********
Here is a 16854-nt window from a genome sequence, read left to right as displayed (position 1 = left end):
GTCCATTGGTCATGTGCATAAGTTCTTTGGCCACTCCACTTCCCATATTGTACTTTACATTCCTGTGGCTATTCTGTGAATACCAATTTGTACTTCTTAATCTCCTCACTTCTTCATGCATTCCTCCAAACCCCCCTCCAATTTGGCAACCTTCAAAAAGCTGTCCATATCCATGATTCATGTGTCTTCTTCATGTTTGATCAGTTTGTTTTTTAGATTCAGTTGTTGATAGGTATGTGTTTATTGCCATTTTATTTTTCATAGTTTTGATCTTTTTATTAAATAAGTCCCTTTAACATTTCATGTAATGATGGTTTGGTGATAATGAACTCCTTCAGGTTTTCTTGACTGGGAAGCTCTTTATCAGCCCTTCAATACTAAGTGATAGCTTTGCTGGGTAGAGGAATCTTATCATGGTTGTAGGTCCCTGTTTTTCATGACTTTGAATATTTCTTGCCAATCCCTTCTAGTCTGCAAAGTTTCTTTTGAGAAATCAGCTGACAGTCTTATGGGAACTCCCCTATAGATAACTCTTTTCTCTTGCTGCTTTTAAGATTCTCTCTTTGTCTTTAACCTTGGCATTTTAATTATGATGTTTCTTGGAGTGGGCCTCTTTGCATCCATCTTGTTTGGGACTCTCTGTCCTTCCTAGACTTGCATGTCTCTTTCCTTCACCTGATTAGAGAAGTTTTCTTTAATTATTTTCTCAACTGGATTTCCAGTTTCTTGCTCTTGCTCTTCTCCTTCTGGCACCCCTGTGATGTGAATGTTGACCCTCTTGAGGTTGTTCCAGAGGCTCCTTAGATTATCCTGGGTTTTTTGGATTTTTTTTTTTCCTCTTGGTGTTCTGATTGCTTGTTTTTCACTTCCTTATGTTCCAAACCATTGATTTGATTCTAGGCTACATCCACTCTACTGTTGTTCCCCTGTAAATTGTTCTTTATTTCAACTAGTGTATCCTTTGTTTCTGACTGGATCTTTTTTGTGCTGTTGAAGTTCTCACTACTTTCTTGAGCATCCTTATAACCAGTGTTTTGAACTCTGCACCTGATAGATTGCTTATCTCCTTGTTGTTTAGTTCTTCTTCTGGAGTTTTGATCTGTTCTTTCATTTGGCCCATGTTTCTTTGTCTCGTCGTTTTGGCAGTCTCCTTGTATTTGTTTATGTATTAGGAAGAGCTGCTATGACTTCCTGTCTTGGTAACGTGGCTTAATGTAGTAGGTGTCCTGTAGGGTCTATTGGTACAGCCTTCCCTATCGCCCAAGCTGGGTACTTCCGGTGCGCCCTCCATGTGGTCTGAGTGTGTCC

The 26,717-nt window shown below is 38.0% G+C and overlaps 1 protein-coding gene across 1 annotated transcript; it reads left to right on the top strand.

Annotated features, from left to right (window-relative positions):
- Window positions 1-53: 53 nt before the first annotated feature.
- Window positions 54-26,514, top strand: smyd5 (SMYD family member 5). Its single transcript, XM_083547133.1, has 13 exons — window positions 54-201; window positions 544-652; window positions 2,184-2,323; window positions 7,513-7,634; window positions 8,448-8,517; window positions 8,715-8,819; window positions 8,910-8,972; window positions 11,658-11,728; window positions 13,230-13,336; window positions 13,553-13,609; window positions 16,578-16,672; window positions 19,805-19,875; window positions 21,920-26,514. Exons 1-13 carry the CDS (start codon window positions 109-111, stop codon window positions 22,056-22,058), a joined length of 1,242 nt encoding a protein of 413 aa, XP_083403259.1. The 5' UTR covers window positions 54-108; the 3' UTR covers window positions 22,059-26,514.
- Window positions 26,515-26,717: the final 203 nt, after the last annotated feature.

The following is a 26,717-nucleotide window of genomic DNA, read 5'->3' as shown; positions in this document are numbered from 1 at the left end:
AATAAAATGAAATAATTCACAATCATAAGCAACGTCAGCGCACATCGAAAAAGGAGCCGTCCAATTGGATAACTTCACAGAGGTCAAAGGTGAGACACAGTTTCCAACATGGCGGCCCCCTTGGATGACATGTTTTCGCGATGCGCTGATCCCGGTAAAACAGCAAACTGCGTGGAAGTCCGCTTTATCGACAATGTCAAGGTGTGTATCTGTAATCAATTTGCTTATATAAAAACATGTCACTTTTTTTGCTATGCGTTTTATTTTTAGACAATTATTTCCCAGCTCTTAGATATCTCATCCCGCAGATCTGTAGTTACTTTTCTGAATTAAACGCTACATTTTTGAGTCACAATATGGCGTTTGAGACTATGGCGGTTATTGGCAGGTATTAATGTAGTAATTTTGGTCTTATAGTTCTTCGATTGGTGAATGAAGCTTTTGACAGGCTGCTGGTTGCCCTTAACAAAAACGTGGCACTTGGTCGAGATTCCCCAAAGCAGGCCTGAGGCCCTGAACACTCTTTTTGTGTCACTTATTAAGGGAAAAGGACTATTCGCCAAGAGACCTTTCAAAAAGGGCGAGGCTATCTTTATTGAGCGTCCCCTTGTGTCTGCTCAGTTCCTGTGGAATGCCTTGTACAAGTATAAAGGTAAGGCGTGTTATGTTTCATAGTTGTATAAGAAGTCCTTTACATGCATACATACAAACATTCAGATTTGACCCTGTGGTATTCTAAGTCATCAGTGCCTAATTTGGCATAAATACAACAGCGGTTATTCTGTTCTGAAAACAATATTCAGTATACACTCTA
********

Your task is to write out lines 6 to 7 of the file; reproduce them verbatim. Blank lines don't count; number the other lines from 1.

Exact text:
- Window positions 54-26,514, top strand: smyd5 (SMYD family member 5). Its single transcript, XM_083547133.1, has 13 exons — window positions 54-201; window positions 544-652; window positions 2,184-2,323; window positions 7,513-7,634; window positions 8,448-8,517; window positions 8,715-8,819; window positions 8,910-8,972; window positions 11,658-11,728; window positions 13,230-13,336; window positions 13,553-13,609; window positions 16,578-16,672; window positions 19,805-19,875; window positions 21,920-26,514. Exons 1-13 carry the CDS (start codon window positions 109-111, stop codon window positions 22,056-22,058), a joined length of 1,242 nt encoding a protein of 413 aa, XP_083403259.1. The 5' UTR covers window positions 54-108; the 3' UTR covers window positions 22,059-26,514.
- Window positions 26,515-26,717: the final 203 nt, after the last annotated feature.